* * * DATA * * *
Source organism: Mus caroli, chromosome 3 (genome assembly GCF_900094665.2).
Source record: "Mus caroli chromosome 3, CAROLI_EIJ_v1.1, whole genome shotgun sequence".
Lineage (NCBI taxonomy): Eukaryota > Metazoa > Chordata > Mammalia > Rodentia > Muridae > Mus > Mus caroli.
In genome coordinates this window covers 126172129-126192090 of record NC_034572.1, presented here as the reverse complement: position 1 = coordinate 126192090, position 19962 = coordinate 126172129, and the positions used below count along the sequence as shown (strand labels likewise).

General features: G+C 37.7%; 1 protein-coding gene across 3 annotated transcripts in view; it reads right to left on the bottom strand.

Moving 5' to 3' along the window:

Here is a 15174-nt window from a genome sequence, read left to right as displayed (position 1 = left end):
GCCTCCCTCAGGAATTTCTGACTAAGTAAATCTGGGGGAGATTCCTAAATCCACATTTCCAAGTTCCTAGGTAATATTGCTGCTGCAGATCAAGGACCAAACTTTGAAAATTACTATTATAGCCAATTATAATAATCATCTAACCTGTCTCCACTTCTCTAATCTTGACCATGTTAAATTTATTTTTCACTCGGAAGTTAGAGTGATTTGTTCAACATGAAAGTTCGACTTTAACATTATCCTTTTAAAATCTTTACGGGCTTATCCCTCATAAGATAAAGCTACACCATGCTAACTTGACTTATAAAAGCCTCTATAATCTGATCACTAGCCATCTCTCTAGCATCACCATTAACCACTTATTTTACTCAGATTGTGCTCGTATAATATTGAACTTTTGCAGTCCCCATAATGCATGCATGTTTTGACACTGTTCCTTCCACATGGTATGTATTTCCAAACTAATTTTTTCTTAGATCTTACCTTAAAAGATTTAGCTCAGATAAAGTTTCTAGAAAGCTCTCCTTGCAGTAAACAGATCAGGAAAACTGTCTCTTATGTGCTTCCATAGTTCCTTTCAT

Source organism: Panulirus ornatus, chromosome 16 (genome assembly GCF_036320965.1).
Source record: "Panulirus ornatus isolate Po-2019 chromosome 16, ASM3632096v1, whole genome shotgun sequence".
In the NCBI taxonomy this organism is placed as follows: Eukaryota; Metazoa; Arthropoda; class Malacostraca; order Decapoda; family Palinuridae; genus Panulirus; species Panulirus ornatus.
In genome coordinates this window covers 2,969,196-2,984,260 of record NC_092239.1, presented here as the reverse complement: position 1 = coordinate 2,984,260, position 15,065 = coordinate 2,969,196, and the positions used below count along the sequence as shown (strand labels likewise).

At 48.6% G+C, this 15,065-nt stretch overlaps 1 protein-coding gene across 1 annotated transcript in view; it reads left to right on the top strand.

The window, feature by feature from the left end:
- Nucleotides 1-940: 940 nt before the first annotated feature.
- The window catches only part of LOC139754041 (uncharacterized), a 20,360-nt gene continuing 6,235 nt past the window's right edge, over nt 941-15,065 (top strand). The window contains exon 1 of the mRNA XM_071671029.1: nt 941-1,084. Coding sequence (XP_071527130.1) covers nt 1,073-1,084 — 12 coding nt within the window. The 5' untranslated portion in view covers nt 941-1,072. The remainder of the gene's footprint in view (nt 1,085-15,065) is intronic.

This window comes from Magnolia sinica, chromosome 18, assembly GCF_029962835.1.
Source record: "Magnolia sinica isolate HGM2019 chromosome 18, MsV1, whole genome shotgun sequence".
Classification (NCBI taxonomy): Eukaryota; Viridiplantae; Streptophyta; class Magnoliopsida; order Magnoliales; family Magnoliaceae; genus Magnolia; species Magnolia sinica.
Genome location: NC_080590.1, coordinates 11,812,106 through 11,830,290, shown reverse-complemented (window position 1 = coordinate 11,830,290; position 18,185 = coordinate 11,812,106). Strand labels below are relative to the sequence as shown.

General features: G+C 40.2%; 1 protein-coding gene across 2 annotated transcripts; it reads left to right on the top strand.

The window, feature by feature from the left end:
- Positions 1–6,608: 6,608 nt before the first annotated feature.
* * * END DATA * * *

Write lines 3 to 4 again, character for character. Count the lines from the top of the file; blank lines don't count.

Lineage (NCBI taxonomy): Eukaryota > Metazoa > Chordata > Mammalia > Rodentia > Muridae > Mus > Mus caroli.
In genome coordinates this window covers 126172129-126192090 of record NC_034572.1, presented here as the reverse complement: position 1 = coordinate 126192090, position 19962 = coordinate 126172129, and the positions used below count along the sequence as shown (strand labels likewise).